Moncef Marzouki
Tunisian President Moncef Marzouki speaks during an interview at Carthage Palace in Tunis. Marzouki stressed Tunisia does not face the threat of Islamic extremism and is run by a partnership which includes centre-leftist parties. © Fethi Belaid - AFP/File
Moncef Marzouki
Antoine Lambroschini, AFP
Last updated: July 13, 2012

Tunisia safe from Islamic extremism, says President Marzouki

President Moncef Marzouki stressed Tunisia does not face the threat of Islamic extremism and is run by a partnership which includes centre-leftist parties, in an interview with AFP.

Marzouki, who on July 17-19 visits France, where he previously lived in exile, said his mission was aimed at erasing tensions that arose during the 2011 revolution that swept away president Zine El Abidine Ben Ali's regime.

The Salafist trend of radical Islam was "a nuisance but not a force capable of endangering the republic," he said.

"When the Salafists wanted to add oil to the fire by pretending religion was being insulted, they had to step back because they realised the whole of the security establishment was absolutely opposed," said Marzouki.

He was referring to an attack on an art exhibition in June that led to riots and a curfew being imposed on the streets. It included a painting of a naked woman with bearded men standing behind her.

Such extremism was the work of "the poorest sector" of society, with "wretched poverty the cause," said the president.

He repeatedly pointed out that the Islamists of Ennahda, which dominates the government, share power with two centre-left parties, the Congress for the Republic (CPR) and Ettakatol, which won 33 percent of the seats in the assembly.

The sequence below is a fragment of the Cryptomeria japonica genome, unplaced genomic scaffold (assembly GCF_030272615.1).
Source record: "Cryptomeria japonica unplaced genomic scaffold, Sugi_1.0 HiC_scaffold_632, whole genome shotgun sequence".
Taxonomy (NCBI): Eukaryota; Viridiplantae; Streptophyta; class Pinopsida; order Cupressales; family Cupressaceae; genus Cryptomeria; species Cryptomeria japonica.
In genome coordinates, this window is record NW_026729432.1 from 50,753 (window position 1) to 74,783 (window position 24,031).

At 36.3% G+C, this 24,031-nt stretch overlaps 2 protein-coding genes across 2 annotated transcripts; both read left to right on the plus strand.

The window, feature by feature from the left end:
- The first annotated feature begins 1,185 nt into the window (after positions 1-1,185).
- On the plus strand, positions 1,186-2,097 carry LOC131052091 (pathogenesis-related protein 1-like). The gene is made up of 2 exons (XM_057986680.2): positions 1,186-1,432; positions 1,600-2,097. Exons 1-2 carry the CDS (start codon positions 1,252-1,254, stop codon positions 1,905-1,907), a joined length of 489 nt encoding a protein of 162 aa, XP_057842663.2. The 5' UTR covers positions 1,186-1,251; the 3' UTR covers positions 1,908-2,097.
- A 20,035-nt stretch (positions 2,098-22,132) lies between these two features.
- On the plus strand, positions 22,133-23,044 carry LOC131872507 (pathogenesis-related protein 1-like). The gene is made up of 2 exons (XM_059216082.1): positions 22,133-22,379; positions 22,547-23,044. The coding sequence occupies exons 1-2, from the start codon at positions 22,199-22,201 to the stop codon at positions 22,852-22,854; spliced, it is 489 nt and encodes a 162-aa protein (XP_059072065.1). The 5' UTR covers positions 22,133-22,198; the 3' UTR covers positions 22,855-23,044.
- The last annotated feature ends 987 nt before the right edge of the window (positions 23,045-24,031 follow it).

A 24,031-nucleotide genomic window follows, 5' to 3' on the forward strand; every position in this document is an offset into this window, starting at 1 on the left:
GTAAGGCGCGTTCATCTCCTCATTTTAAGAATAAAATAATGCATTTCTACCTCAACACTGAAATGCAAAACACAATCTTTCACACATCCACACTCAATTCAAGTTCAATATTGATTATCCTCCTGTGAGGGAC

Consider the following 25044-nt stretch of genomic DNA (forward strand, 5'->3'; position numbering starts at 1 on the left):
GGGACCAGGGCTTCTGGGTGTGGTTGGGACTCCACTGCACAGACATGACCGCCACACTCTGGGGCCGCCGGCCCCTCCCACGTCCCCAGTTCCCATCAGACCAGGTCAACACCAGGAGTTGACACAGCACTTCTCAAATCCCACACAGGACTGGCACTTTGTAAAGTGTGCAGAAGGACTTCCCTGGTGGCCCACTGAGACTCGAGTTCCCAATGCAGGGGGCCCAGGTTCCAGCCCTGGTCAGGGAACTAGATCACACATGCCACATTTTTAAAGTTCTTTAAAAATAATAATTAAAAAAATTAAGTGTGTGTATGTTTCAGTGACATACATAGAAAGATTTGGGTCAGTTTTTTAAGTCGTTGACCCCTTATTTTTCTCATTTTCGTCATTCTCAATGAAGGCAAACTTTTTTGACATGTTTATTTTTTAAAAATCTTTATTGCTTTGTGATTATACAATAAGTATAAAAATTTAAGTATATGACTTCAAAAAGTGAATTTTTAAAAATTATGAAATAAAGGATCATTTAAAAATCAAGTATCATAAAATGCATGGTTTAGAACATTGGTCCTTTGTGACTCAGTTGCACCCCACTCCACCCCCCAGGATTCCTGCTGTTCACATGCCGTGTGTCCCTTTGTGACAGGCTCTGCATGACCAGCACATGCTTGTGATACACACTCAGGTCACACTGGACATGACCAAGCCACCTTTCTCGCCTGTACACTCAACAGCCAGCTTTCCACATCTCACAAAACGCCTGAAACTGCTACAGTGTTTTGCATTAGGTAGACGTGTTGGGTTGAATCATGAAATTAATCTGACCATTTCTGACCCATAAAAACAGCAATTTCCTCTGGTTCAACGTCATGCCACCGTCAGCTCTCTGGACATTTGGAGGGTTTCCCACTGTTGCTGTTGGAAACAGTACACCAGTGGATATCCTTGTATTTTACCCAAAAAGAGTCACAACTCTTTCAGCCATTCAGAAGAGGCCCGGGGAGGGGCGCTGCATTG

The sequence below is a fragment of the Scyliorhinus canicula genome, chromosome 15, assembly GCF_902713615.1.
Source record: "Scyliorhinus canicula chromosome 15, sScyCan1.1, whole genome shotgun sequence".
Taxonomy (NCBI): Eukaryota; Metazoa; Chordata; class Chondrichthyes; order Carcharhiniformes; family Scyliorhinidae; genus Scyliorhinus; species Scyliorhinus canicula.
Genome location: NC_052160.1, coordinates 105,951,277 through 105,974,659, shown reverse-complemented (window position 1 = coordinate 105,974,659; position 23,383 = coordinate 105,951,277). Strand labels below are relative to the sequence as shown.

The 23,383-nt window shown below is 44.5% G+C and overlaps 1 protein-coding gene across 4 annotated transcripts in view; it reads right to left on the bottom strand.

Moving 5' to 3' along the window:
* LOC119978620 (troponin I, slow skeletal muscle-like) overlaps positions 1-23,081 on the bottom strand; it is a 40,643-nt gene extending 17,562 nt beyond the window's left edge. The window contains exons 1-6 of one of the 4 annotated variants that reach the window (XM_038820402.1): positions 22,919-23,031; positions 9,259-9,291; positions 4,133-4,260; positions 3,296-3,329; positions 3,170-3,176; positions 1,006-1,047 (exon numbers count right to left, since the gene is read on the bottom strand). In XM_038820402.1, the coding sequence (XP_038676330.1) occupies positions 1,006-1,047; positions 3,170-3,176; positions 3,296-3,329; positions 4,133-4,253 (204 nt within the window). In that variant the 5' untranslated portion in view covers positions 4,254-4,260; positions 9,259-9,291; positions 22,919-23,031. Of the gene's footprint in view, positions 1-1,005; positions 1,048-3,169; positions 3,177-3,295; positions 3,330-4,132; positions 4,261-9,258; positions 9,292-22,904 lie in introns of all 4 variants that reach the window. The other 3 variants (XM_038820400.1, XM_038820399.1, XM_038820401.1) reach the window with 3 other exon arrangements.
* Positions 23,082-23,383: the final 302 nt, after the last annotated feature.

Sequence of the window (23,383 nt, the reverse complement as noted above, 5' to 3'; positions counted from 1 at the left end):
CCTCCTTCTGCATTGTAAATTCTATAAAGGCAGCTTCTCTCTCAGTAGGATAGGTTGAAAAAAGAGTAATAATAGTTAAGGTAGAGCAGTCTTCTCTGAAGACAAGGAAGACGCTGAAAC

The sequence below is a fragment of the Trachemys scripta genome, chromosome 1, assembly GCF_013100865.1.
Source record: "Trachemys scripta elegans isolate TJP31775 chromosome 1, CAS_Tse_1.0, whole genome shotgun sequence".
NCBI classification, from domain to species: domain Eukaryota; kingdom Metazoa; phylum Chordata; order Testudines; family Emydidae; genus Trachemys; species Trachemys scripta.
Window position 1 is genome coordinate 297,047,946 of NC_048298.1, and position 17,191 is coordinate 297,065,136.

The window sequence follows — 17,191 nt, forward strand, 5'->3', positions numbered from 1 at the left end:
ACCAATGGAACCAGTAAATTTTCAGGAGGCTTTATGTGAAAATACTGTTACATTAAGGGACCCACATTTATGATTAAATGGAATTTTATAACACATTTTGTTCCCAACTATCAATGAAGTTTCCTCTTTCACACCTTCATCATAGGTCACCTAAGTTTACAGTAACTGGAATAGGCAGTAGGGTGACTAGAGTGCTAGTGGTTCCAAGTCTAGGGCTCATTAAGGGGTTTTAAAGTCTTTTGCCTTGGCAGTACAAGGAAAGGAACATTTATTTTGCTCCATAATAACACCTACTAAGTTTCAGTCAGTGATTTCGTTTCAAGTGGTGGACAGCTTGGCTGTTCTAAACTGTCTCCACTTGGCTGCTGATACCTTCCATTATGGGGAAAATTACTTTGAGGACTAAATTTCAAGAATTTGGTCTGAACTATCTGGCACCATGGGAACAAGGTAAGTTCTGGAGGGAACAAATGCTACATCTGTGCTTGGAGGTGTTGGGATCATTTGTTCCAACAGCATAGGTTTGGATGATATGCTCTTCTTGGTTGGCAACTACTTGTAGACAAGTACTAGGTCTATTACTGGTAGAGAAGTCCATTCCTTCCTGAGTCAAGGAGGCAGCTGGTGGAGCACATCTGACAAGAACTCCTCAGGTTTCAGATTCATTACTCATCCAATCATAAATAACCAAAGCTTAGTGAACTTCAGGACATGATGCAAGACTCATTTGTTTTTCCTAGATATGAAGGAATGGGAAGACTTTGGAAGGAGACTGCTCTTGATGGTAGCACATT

"The claim that Tunisia is governed by Islamists is an aberration ... Tunisia is governed by a coalition ... in which the secular partners have as much weight as their Islamist partner," he insisted.

"Ennahda are people who we somehow 'converted,' in quotation marks, to democracy during the 1980s and 1990s," he said, likening it to Christian Democrats in Europe.

He stressed Ennahda was committed to human rights and the rights of women despite the political crisis sparked by the June extradition of Libya's former premier, Baghdadi al-Mahmudi, over the president's opposition.

"The coalition almost fell apart ... because you must not touch human rights," said Marzouki, adding he had been on the verge of resigning.

But "I received all sorts of assurances from Ennahda and from the prime minister," Hamadi Jebali, the Islamist leader who instigated the extradition, said the president.

He also argued that "never in the history of Tunisia has the press been so free" and full of criticism of the way the country was being run. "I'm even happy when I'm being caricatured because it shows we're no longer in a dictatorship."

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